Geoffrey> Only 4 weeks. We gathered a small team at the agency, at Canon and at Object Care (an extra partner for the drying and cleaning process of the damaged pictures.) Together, we worked long hours to get the whole campaign out quickly and to help the region recover emotionally as soon as possible.
LBB> Can you give us a brief overview of the restoration process? How long does it take and what’s involved?
Geoffrey> The aim is to restore all flood-damaged photographs to their original state as best as we could. Unfortunately, about 30% were too damaged to be able to restore, but the silver lining is that 70% of them COULD be restored!
In essence, the most important part is the drying and smoothing process, where we slowly ‘air-dry’ all pictures (takes about one week) before carefully cleaning them with cotton swabs. Then we do the scanning and digitally processing before printing them in high quality and storing them digitally, so that they don’t get lost again. All applications to restore pictures can be done at www.restory.photo. The ReStory-team will then travel to collect the photos. And return them after four weeks.
LBB> The video has a wonderfully cohesive feel in terms of composition. Can you share how you achieved this during the filming process?
Simon> When we arrived for the first time, we were hit with the immense destruction that happened in this region. I watched the news like everybody else and saw the images, but it is difficult to realise how bad it is until you are physically there. I realised that filming destruction is actually very difficult to capture and communicate to viewers.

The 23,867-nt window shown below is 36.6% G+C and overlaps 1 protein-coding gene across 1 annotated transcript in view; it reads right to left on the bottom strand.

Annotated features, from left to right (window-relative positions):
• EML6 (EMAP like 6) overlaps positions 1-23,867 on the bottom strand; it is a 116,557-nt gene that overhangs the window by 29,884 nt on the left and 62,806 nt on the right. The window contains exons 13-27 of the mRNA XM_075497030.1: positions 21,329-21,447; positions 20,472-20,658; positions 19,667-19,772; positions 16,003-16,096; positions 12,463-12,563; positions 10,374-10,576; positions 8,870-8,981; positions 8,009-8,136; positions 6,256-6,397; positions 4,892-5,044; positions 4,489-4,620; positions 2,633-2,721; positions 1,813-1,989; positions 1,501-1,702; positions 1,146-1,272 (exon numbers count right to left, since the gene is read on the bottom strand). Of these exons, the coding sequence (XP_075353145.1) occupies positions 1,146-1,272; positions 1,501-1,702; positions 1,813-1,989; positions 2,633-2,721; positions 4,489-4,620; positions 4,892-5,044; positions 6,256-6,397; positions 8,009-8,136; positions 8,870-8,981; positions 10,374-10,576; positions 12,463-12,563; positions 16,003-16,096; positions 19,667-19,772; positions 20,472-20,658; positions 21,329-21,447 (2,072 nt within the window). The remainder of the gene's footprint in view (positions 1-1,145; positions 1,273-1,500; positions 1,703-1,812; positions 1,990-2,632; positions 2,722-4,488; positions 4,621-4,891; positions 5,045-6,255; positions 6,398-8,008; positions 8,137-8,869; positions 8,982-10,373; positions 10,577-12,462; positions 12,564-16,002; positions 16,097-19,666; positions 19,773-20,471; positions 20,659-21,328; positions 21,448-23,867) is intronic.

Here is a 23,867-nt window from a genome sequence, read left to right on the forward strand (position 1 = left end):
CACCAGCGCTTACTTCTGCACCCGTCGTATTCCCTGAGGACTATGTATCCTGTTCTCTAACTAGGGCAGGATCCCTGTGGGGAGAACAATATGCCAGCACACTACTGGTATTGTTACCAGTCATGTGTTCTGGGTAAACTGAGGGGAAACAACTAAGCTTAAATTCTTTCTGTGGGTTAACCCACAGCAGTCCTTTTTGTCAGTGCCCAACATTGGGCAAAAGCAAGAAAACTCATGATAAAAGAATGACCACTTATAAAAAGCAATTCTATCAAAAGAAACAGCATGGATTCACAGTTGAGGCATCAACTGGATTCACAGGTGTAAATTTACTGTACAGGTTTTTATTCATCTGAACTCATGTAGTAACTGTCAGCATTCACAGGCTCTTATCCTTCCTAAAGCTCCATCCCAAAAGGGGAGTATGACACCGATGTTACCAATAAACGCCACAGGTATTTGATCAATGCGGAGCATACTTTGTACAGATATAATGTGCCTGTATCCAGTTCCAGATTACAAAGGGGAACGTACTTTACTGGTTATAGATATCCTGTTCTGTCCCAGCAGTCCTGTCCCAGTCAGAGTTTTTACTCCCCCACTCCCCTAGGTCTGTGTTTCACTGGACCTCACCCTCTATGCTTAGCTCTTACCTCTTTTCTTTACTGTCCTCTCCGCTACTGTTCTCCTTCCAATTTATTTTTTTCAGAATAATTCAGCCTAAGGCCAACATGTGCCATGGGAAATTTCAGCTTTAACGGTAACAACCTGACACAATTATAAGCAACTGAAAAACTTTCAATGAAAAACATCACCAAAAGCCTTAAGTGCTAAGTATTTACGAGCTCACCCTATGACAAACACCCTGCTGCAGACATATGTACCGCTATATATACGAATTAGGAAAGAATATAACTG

To do this as best as we could, I decided to have some form of damage or destruction in pretty much every shot. This really became a sort of glue regarding the composition and the flow of a movie.
I was a bit afraid that this approach wouldn’t work while shooting in the laboratory where they cleaned the pictures. It was a very white and clean environment. But actually, this environment worked as a contrast to the dirtiness of the pictures, which really made the pictures pop. They almost feel like true artefacts.
Then together with the use of well-aligned fixed shots, mixed with slow-motion moving shots, noise effects in the video, the sound and the music, everything felt in place and worked out really well.
LBB> The consistency with colour, tempo and feel would have been achieved during the editing process. Were there any challenges?
Simon> I think the hardest part was finding a balance in everything. There were all these ingredients: the emotional stories, the destruction, the beauty of the pictures, etc. The balance in the editing process was difficult because it was finding a median between being overly emotional and dramatic, and being too light.
So, we had to balance on a very thin line to make the edit work.
Music and sound design were crucial factors here. The fact that we didn’t use music at the beginning of the film, and only used sound design, making the images of the destruction even more intense, with the serenity of the river flowing and wind blowing.
It was a complex edit to make and we had a lot of different versions, but in the end, I’m really happy with the result.
LBB> What has the response been? How many people have got in touch about having their personal photos restored?
Geoffrey> Hundreds of people have gotten in touch, thousands of photos were submitted and picked up by the team. We already restored and returned a few hundred, but the restoration will continue to go strong over the next few months until finally, we manage to restore as many flood-damaged photos as we possibly can.